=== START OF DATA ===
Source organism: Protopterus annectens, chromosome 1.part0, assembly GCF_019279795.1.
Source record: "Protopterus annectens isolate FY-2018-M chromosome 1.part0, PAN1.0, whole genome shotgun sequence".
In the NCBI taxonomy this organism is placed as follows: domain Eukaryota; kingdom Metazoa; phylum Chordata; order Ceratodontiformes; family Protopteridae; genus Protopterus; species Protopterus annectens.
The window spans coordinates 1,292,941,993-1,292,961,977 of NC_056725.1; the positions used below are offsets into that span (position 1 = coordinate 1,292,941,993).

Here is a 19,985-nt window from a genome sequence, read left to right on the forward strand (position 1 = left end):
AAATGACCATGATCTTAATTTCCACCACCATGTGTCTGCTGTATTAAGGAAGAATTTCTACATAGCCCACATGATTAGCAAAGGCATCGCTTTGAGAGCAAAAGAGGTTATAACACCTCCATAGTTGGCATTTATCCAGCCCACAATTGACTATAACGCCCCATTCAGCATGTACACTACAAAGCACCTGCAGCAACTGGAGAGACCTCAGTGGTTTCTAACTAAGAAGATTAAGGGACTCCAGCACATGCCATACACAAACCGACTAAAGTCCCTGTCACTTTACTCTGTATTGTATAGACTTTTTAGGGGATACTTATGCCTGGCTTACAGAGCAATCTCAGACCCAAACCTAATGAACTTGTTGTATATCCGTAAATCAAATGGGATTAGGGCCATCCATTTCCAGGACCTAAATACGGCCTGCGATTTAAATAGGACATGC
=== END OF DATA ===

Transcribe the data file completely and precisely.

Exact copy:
Source organism: Protopterus annectens, chromosome 1.part0, assembly GCF_019279795.1.
Source record: "Protopterus annectens isolate FY-2018-M chromosome 1.part0, PAN1.0, whole genome shotgun sequence".
In the NCBI taxonomy this organism is placed as follows: domain Eukaryota; kingdom Metazoa; phylum Chordata; order Ceratodontiformes; family Protopteridae; genus Protopterus; species Protopterus annectens.
The window spans coordinates 1,292,941,993-1,292,961,977 of NC_056725.1; the positions used below are offsets into that span (position 1 = coordinate 1,292,941,993).

Here is a 19,985-nt window from a genome sequence, read left to right on the forward strand (position 1 = left end):
AAATGACCATGATCTTAATTTCCACCACCATGTGTCTGCTGTATTAAGGAAGAATTTCTACATAGCCCACATGATTAGCAAAGGCATCGCTTTGAGAGCAAAAGAGGTTATAACACCTCCATAGTTGGCATTTATCCAGCCCACAATTGACTATAACGCCCCATTCAGCATGTACACTACAAAGCACCTGCAGCAACTGGAGAGACCTCAGTGGTTTCTAACTAAGAAGATTAAGGGACTCCAGCACATGCCATACACAAACCGACTAAAGTCCCTGTCACTTTACTCTGTATTGTATAGACTTTTTAGGGGATACTTATGCCTGGCTTACAGAGCAATCTCAGACCCAAACCTAATGAACTTGTTGTATATCCGTAAATCAAATGGGATTAGGGCCATCCATTTCCAGGACCTAAATACGGCCTGCGATTTAAATAGGACATGC